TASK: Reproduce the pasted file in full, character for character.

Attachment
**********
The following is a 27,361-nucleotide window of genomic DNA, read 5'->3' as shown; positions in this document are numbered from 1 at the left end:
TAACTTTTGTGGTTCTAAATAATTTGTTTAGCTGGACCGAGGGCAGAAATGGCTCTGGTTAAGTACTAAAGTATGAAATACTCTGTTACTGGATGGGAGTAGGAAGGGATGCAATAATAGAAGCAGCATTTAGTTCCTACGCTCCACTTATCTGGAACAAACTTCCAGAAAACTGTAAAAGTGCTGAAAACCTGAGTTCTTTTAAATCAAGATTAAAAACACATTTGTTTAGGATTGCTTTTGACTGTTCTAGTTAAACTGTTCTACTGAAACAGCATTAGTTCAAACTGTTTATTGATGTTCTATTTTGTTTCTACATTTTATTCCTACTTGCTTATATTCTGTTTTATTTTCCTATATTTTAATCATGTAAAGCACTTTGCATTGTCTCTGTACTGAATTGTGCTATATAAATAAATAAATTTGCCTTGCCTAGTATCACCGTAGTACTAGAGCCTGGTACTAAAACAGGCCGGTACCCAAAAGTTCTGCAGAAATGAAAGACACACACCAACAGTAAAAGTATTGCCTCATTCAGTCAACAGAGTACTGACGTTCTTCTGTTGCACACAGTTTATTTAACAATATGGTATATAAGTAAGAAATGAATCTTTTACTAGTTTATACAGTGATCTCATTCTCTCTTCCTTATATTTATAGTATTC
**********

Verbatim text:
The following is a 27,361-nucleotide window of genomic DNA, read 5'->3' as shown; positions in this document are numbered from 1 at the left end:
TAACTTTTGTGGTTCTAAATAATTTGTTTAGCTGGACCGAGGGCAGAAATGGCTCTGGTTAAGTACTAAAGTATGAAATACTCTGTTACTGGATGGGAGTAGGAAGGGATGCAATAATAGAAGCAGCATTTAGTTCCTACGCTCCACTTATCTGGAACAAACTTCCAGAAAACTGTAAAAGTGCTGAAAACCTGAGTTCTTTTAAATCAAGATTAAAAACACATTTGTTTAGGATTGCTTTTGACTGTTCTAGTTAAACTGTTCTACTGAAACAGCATTAGTTCAAACTGTTTATTGATGTTCTATTTTGTTTCTACATTTTATTCCTACTTGCTTATATTCTGTTTTATTTTCCTATATTTTAATCATGTAAAGCACTTTGCATTGTCTCTGTACTGAATTGTGCTATATAAATAAATAAATTTGCCTTGCCTAGTATCACCGTAGTACTAGAGCCTGGTACTAAAACAGGCCGGTACCCAAAAGTTCTGCAGAAATGAAAGACACACACCAACAGTAAAAGTATTGCCTCATTCAGTCAACAGAGTACTGACGTTCTTCTGTTGCACACAGTTTATTTAACAATATGGTATATAAGTAAGAAATGAATCTTTTACTAGTTTATACAGTGATCTCATTCTCTCTTCCTTATATTTATAGTATTC